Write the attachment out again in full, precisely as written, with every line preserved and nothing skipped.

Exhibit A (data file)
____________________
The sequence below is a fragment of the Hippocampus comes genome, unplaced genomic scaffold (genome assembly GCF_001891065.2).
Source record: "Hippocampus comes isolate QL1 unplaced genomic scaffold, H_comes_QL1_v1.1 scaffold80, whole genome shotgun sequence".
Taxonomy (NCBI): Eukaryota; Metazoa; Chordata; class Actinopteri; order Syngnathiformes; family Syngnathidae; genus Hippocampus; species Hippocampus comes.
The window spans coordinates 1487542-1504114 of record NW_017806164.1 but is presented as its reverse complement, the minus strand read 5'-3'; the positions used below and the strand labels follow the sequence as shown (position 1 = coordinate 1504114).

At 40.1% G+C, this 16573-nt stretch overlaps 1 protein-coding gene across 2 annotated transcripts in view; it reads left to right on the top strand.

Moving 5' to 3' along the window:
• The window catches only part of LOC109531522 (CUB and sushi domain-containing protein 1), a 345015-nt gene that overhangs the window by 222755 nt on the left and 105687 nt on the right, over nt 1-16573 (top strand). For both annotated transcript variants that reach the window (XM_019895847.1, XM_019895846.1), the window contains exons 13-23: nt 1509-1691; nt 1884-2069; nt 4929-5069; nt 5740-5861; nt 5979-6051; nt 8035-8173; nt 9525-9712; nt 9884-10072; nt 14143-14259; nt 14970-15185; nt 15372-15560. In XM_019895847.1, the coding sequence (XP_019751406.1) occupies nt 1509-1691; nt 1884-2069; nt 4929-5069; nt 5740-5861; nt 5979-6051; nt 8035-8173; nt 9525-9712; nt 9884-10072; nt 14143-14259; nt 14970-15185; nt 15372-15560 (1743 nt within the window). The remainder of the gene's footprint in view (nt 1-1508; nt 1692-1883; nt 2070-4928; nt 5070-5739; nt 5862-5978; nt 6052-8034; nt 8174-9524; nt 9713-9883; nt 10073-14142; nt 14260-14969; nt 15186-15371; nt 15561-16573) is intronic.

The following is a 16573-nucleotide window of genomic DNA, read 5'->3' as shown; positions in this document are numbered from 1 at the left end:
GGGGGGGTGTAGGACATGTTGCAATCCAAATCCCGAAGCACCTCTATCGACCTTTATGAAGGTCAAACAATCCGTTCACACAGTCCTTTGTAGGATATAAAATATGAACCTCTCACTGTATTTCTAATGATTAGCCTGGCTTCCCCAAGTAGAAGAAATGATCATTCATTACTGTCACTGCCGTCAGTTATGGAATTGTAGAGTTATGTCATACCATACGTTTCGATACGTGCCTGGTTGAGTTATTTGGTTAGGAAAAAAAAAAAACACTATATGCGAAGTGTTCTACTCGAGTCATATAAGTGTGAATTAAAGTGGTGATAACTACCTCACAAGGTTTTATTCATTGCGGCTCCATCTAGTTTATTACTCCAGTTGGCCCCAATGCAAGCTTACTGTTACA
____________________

The sequence below is a fragment of the Hippocampus comes genome, unplaced genomic scaffold (genome assembly GCF_001891065.2).
Source record: "Hippocampus comes isolate QL1 unplaced genomic scaffold, H_comes_QL1_v1.1 scaffold80, whole genome shotgun sequence".
Taxonomy (NCBI): Eukaryota; Metazoa; Chordata; class Actinopteri; order Syngnathiformes; family Syngnathidae; genus Hippocampus; species Hippocampus comes.
The window spans coordinates 1487542-1504114 of record NW_017806164.1 but is presented as its reverse complement, the minus strand read 5'-3'; the positions used below and the strand labels follow the sequence as shown (position 1 = coordinate 1504114).

At 40.1% G+C, this 16573-nt stretch overlaps 1 protein-coding gene across 2 annotated transcripts in view; it reads left to right on the top strand.

Moving 5' to 3' along the window:
• The window catches only part of LOC109531522 (CUB and sushi domain-containing protein 1), a 345015-nt gene that overhangs the window by 222755 nt on the left and 105687 nt on the right, over nt 1-16573 (top strand). For both annotated transcript variants that reach the window (XM_019895847.1, XM_019895846.1), the window contains exons 13-23: nt 1509-1691; nt 1884-2069; nt 4929-5069; nt 5740-5861; nt 5979-6051; nt 8035-8173; nt 9525-9712; nt 9884-10072; nt 14143-14259; nt 14970-15185; nt 15372-15560. In XM_019895847.1, the coding sequence (XP_019751406.1) occupies nt 1509-1691; nt 1884-2069; nt 4929-5069; nt 5740-5861; nt 5979-6051; nt 8035-8173; nt 9525-9712; nt 9884-10072; nt 14143-14259; nt 14970-15185; nt 15372-15560 (1743 nt within the window). The remainder of the gene's footprint in view (nt 1-1508; nt 1692-1883; nt 2070-4928; nt 5070-5739; nt 5862-5978; nt 6052-8034; nt 8174-9524; nt 9713-9883; nt 10073-14142; nt 14260-14969; nt 15186-15371; nt 15561-16573) is intronic.

The following is a 16573-nucleotide window of genomic DNA, read 5'->3' as shown; positions in this document are numbered from 1 at the left end:
GGGGGGGTGTAGGACATGTTGCAATCCAAATCCCGAAGCACCTCTATCGACCTTTATGAAGGTCAAACAATCCGTTCACACAGTCCTTTGTAGGATATAAAATATGAACCTCTCACTGTATTTCTAATGATTAGCCTGGCTTCCCCAAGTAGAAGAAATGATCATTCATTACTGTCACTGCCGTCAGTTATGGAATTGTAGAGTTATGTCATACCATACGTTTCGATACGTGCCTGGTTGAGTTATTTGGTTAGGAAAAAAAAAAAACACTATATGCGAAGTGTTCTACTCGAGTCATATAAGTGTGAATTAAAGTGGTGATAACTACCTCACAAGGTTTTATTCATTGCGGCTCCATCTAGTTTATTACTCCAGTTGGCCCCAATGCAAGCTTACTGTTACA